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Confusing the map with the territory simply means not knowing at all

I like that mental exercise, presented many times and in many ways, in which someone, let's say a man, knows all about colors. For example, the man in question knows the wavelength of each color and can anticipate the psychological impact that each color will have on the person looking at it.

But (and this is what this thought experiment consists of) the man who knows so much about colors has lived his whole life in a totally dark room, never having seen a single color. So how much do you really know about colors if you've never experienced a color?

This exercise and similar ones seek to separate propositional knowledge (that which is acquired, for example, by reading books or attending classes) from existential knowledge (acquired by experiencing what one wants to know.)

For example, you don't learn to swim by reading swimming books. You can only learn to swim by swimming in water. Everything one knows about swimming (history, statistics, styles, etc.) is useless when swimming. And you don't learn to drive a car either by memorizing the car's user manual.

In other words, as Anthony De Mello suggests more than once in The Song of the Bird, no one will get drunk by reading the definition of "wine" in the dictionary, and no one will increase their bank account by learning to define "salary."

In that same book, and using his always powerful stories, De Mello suggests that it is better not to give a "map" (propositional knowledge) to those who really need an experience (existential knowledge) for their life, because there is a risk that Someone believes that, by knowing the map, they have already had that experience.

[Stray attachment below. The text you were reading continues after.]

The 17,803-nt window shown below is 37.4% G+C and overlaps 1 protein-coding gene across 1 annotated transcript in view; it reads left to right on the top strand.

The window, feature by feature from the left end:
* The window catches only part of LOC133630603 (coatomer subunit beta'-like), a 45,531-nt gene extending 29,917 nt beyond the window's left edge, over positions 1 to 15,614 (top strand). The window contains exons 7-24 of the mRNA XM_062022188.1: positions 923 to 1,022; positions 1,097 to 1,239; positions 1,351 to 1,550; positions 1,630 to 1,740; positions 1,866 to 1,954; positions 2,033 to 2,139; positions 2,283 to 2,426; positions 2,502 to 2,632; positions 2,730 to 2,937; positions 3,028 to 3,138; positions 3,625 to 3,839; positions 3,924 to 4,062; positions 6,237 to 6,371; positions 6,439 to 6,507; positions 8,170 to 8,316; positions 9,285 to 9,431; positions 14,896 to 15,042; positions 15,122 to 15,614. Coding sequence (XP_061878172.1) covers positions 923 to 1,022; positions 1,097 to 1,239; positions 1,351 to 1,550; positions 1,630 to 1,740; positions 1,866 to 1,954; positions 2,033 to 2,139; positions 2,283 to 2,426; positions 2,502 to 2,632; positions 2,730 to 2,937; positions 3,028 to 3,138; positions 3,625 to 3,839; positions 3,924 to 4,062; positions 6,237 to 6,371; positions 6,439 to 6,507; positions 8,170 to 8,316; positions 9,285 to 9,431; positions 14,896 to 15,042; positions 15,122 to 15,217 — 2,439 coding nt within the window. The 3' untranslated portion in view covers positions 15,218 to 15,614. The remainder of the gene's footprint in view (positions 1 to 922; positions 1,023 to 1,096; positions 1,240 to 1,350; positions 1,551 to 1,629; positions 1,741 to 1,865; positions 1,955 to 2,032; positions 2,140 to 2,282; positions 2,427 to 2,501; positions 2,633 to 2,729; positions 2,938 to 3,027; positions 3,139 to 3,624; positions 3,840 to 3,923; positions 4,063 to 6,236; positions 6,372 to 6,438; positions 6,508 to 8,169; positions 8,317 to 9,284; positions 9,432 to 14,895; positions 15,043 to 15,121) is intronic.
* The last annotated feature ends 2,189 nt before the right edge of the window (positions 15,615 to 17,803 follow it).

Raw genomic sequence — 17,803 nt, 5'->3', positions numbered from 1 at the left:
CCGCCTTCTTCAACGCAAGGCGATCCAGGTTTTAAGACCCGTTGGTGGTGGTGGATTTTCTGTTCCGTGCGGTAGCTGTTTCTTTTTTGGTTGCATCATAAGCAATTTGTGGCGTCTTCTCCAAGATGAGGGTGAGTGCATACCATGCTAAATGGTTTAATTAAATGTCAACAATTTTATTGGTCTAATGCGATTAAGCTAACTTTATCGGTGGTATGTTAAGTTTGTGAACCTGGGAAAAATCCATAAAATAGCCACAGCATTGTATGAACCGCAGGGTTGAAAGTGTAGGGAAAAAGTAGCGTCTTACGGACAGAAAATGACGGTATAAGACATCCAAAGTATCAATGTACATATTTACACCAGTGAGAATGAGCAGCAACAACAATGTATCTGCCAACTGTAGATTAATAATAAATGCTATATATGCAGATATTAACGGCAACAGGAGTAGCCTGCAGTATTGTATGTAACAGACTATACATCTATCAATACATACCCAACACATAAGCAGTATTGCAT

This warning takes on a new urgency in our time in which everyone thinks they are "experts" in colors, even if they have never seen one in their life. And although such a claim is absurd, other examples illustrate the point we seek to underline, such as the case that someone, after watching a video on YouTube, already thinks they are a real estate agent or financial advisor.

In this context, it is useless to be really an expert (that is, to have dedicated time and resources both to know and to practice that knowledge), because suddenly everyone thinks they are experts in everything, by confusing access to information with wisdom.

And at the bottom of that scale of confusion I place those who, when presented with a topic of conversation, begin their response with “Yes, I know. I saw it in a movie”. It's like having a copy of a copy of a copy of the original map and, therefore, believing yourself to be a true explorer.

Be that as it may, in this time of profound, sudden and irreversible change, when even our own future existence as humanity is in doubt, we need not only knowledge, but wisdom, which is not acquired by reading a dictionary, watching a video, or searching for the answer on Google.

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